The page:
BenQ CinePrime HT5550 & HT3550 4K DLP Projectors Announced Today
BenQ has announced availability on April 16th of its CinePrime HT5550 4K DLP home theater projector, a step-up model from the recently launched CinePrime HT3550 that adds more premium features and improved performance.
Priced at $2,499 vs. $1,499 for the HT3550, the HT5550 represents the first time in several years that BenQ has offered a home theater projector that sits between its $1,500-and-under entry-level models and the high-end HT8000 and HT9000 CinePro series projectors targeted at the integrator channel. This year's HT8060 and HT9060 carry MSRPs of $7,999 and $8,999, respectively, and offer benefits that include an ultra-high-quality 4K lens system and, in the case of the HT9060, a sophisticated LED light engine built on the Philips ColorSpark technology. So while the HT3550 is intended as a replacement for BenQ's earlier HT2550 model, the HT5550 is a new drop-in.
Both the HT3550 and HT5550 feature some key benefits that have become increasingly important for home theater enthusiasts, including the ability to reproduce colors across most or all of the DCI-P3 color space that is used to master today's UHD content. DCI-P3 is 26% larger than the traditional Rec.709 HDTV color gamut, offering additional color range in the most saturated reds and greens that becomes obvious with some content. The HT5550 claims full 100% coverage of DCI-P3, while the HT3550 is said to hit 95% of DCI-P3—a nice perk at its modest price point.
In addition, as part of what BenQ is calling its CinematicColor techology, the projectors both have color modes targeting the D65 reference white point, and have been tuned with an ISF-type calibration at the factory to stay within acceptable error levels of D65 across the full brightness range. D65 is a neutral gray akin to natural daylight that is used to define white in the mastering of entertainment content; displays should ideally reproduce it across their grayscale from the darkest to the brightest whites without any obvious red or blue tint. The HT3550 and HT5550 each come with a certificate from the factory showing the results of their color-space and grayscale calibrations.
Both projectors also feature compatibility with both HDR10 and HLG high dynamic range content. BenQ has further advanced its HDR tone-mapping and image rendering over its prior generation HDR projectors with a package of technologies dubbed HDR-PRO. It is said to "incorporate auto-color and tone mapping techniques to offer superior brightness and contrast ranges as well as ideal image optimization."
The HT5550 distinguishes itself from the HT3550 in a number of ways beyond its slightly wider color gamut. It is built on a larger and heavier chassis to accommodate a bigger and more sophisticated, center-mounted lens (an 11-layer vs. 10-layer all-glass design). While the more compact HT3550 offers a relatively short throw lens with modest vertical lens shift and zoom designed to accommodate close-up coffee-table placements, the HT5550 is more flexible and offers up a generous 1.6x zoom and +/- 60% vertical as well as +/- 23% horizontal lens shift. (Both projectors offer keystone correction, which we always recommend you avoid using to prevent image degradation.) The stylish "4K HDR"-emblazoned barrier visible in front of the HT3550's lens is a stationary shroud that has no effect on image geometry but prevents the lens from spilling light onto the ceiling when it is ceiling-mounted, a complaint with the older HT2550 that has been successfully addressed here.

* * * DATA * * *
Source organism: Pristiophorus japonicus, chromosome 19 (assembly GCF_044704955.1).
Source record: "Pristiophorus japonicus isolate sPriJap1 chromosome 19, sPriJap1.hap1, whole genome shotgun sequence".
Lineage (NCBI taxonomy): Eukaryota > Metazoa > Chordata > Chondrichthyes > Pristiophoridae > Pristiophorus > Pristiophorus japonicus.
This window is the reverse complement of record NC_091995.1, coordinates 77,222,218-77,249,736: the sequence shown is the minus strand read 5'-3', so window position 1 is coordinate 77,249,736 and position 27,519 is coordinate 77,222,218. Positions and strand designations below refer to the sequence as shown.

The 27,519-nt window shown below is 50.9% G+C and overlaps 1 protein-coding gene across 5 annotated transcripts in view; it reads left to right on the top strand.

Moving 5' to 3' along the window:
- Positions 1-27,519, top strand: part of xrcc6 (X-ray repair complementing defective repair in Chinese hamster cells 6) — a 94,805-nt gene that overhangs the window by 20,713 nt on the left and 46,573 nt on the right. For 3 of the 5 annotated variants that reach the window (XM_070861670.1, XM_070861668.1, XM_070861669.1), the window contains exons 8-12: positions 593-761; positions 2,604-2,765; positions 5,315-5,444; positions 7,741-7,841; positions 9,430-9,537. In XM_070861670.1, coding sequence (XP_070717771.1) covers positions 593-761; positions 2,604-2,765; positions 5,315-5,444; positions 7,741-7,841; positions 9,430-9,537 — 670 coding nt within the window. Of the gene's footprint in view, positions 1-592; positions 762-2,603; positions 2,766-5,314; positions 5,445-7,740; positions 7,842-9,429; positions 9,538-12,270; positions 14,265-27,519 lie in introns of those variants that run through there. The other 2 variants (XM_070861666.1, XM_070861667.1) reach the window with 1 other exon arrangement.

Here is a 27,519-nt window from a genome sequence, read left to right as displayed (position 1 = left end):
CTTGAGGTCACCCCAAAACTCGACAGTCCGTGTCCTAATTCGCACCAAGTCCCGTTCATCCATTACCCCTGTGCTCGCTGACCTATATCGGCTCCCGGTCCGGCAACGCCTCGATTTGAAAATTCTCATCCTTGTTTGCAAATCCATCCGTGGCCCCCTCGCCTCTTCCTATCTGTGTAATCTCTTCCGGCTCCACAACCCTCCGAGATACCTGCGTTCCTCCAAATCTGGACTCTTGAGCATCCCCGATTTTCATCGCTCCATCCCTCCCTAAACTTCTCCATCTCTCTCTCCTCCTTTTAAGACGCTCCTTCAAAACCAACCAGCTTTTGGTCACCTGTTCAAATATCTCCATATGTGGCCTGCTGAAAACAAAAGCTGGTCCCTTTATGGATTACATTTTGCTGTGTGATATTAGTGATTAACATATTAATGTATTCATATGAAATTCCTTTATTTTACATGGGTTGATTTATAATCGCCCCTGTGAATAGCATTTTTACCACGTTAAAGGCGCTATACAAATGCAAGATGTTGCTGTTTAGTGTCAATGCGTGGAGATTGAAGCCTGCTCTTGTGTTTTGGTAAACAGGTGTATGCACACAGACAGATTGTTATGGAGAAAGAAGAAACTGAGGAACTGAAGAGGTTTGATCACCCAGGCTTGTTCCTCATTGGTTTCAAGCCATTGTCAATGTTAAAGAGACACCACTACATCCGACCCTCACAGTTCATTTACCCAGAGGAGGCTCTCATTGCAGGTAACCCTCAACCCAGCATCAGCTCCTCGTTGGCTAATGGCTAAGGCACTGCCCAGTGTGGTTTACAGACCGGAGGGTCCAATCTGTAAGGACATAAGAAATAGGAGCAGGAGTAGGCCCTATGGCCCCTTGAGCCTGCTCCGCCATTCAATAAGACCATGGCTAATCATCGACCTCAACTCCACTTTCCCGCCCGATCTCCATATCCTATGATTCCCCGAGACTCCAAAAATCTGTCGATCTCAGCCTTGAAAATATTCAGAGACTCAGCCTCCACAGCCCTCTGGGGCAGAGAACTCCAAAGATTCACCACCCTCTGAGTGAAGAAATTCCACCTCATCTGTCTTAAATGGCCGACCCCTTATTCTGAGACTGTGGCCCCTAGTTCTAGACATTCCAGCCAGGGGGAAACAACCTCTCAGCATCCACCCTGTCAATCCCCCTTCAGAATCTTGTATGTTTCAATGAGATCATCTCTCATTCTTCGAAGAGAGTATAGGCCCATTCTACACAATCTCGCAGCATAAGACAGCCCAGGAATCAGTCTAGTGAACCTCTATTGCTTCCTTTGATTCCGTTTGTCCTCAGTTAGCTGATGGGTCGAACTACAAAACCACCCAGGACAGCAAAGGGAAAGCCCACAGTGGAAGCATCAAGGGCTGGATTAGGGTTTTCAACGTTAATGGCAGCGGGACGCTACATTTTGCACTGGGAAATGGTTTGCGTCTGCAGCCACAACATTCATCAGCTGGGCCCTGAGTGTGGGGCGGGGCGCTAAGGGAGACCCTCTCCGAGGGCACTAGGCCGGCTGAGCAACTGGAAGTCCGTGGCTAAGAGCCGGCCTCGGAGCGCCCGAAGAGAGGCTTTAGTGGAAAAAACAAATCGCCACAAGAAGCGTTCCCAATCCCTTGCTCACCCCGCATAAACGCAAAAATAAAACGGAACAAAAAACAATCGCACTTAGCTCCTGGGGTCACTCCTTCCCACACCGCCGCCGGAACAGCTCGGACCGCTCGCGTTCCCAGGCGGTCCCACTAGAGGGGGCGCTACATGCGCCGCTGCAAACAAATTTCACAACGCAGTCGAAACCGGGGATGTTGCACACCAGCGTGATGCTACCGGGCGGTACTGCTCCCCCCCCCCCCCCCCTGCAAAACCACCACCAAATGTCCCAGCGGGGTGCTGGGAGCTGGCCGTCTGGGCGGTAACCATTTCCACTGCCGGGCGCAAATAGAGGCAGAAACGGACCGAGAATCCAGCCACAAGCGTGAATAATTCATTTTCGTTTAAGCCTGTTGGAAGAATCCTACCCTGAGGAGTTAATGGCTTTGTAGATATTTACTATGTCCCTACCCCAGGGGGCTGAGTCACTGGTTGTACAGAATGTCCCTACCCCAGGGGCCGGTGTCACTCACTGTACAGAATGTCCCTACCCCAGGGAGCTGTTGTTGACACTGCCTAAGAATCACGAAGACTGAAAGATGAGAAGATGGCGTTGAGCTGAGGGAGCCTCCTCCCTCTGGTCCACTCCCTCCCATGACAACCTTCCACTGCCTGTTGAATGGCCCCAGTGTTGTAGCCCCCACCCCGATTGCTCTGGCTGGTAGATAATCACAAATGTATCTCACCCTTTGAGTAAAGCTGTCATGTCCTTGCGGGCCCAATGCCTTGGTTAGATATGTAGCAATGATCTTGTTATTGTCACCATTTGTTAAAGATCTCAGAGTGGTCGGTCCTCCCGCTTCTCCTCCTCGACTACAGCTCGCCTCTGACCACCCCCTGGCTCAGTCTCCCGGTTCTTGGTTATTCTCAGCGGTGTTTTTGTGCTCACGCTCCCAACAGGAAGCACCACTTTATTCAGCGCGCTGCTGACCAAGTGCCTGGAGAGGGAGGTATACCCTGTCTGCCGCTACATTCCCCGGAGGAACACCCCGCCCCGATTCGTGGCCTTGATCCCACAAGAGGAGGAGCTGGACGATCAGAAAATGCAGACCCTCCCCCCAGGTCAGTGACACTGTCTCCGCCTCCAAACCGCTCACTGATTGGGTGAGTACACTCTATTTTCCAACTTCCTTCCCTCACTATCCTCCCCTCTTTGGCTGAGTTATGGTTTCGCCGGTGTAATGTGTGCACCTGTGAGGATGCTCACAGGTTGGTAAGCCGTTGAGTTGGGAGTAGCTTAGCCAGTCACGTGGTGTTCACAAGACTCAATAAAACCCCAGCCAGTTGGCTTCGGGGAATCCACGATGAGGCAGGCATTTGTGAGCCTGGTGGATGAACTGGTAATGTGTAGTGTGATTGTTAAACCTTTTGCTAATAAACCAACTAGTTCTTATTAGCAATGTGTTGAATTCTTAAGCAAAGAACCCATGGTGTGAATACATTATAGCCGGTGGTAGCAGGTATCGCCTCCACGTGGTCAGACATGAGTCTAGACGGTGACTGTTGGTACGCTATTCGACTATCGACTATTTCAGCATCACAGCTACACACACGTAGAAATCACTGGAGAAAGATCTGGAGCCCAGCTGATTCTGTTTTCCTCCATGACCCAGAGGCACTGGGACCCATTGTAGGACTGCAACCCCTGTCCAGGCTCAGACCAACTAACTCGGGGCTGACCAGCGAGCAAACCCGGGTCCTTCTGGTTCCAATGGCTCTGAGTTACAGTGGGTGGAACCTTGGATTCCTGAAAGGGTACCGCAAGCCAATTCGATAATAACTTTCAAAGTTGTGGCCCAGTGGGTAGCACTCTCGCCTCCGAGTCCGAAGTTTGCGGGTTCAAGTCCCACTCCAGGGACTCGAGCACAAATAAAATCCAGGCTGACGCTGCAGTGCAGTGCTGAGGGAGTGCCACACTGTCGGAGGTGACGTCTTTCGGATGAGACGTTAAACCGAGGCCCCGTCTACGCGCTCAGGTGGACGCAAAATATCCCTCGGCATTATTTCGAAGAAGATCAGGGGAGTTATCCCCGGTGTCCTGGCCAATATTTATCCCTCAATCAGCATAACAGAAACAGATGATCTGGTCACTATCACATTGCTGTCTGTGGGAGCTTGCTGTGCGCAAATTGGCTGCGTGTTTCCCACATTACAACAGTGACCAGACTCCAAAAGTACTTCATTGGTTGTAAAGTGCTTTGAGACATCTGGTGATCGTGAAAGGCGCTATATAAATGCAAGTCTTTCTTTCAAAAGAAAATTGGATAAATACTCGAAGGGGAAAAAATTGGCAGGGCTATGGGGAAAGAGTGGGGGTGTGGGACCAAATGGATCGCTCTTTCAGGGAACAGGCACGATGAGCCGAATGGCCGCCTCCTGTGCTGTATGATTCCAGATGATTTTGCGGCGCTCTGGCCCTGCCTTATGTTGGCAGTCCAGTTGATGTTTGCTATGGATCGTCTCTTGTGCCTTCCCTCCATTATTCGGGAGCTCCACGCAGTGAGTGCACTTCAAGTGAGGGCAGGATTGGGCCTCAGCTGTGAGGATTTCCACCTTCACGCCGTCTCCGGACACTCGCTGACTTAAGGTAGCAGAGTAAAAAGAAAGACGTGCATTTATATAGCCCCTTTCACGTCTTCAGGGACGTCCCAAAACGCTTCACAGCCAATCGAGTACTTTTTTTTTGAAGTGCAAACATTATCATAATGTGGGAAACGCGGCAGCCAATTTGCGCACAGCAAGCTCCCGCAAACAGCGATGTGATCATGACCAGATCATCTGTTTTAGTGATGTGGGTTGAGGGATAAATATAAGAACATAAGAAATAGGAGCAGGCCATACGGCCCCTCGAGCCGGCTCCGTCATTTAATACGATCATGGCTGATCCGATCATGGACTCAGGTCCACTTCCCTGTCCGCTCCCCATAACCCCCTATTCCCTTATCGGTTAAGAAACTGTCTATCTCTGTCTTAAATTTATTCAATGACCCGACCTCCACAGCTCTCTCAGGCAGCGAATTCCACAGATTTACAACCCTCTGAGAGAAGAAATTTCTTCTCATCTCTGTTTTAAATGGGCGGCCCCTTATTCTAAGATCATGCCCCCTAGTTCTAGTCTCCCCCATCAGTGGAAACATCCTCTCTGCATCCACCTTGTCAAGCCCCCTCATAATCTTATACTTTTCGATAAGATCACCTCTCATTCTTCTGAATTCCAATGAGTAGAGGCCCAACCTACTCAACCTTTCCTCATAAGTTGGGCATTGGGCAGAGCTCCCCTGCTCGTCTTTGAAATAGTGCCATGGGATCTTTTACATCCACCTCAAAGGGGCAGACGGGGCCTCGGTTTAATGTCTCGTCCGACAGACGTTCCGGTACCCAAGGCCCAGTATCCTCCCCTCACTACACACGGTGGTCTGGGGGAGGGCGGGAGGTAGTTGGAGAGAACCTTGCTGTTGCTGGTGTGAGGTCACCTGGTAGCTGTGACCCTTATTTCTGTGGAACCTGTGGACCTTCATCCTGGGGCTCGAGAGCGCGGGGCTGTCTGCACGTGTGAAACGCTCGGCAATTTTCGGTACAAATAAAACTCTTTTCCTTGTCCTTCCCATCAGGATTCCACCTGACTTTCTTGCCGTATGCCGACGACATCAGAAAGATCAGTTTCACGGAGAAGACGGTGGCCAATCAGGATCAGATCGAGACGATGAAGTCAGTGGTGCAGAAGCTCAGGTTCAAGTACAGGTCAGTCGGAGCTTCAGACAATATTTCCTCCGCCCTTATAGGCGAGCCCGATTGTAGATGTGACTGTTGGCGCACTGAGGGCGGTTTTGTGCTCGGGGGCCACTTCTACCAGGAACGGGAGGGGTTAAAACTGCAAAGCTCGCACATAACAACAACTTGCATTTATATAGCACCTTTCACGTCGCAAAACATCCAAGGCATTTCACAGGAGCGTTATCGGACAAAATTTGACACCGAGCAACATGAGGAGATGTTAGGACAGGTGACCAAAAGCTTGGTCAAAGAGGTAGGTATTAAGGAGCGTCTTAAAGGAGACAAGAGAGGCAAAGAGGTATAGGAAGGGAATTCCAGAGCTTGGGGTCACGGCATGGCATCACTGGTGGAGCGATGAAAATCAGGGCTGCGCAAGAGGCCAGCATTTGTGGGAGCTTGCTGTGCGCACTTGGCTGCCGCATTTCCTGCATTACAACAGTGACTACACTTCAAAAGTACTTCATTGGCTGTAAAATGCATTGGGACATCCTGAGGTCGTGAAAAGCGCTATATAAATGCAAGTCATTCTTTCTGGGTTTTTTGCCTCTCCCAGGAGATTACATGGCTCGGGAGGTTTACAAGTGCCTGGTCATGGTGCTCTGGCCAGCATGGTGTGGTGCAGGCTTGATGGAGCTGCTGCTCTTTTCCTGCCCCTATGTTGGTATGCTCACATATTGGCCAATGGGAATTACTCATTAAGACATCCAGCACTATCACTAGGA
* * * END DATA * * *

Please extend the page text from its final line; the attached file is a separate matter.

Although the HT5550 offers slightly lower rated full brightness (1,800 lumens) than the HT3550 (2,000 lumens), it has a more sophisticated dynamic iris system that results in a 100,000:1 full-on/full-off dynamic contrast ratio and noticebly deeper blacks vs. the HT3550's 30,000:1 rating. Both models use the 0.5-inch 4K DLP chipset, which relies on a 4-phase pixel-shifting technique to bring all of the pixels in a 3840x2160 UHD-resolution signal to the screen.
The connection panels on both projectors are generous. They share in common a pair of HDMI 2.0/HDCP 2.2-complaint HDMI ports; a USB 3.0 input for playback from a flash drive via the onboard media reader as well as a USB power port for use with streaming or other dongles; and both 12 volt trigger and RS-232C serial connections for control. Unusually, each also features a 3.5mm analog audio output and an optical audio output to accommodate a variety of audio playback systems. (The HT3550, which is clearly expected to see more action as a portable projector for temporary setups, also includes a pair of 5-watt stereo speakers.
The CinePrime HT3550 began shipping earlier this month and is widely available from online retailers including ProjectorCentral's affiliated resellers. The CinePrime HT5550 will be available at retail starting on April 16th from the same channels; SnapAV will initially have exclusive wholesale distribution rights for the custom integrator community. Equivalent models for the overseas markets are the W2700 (for the HT3550) and the W5700 (for the HT5550). [BAN3
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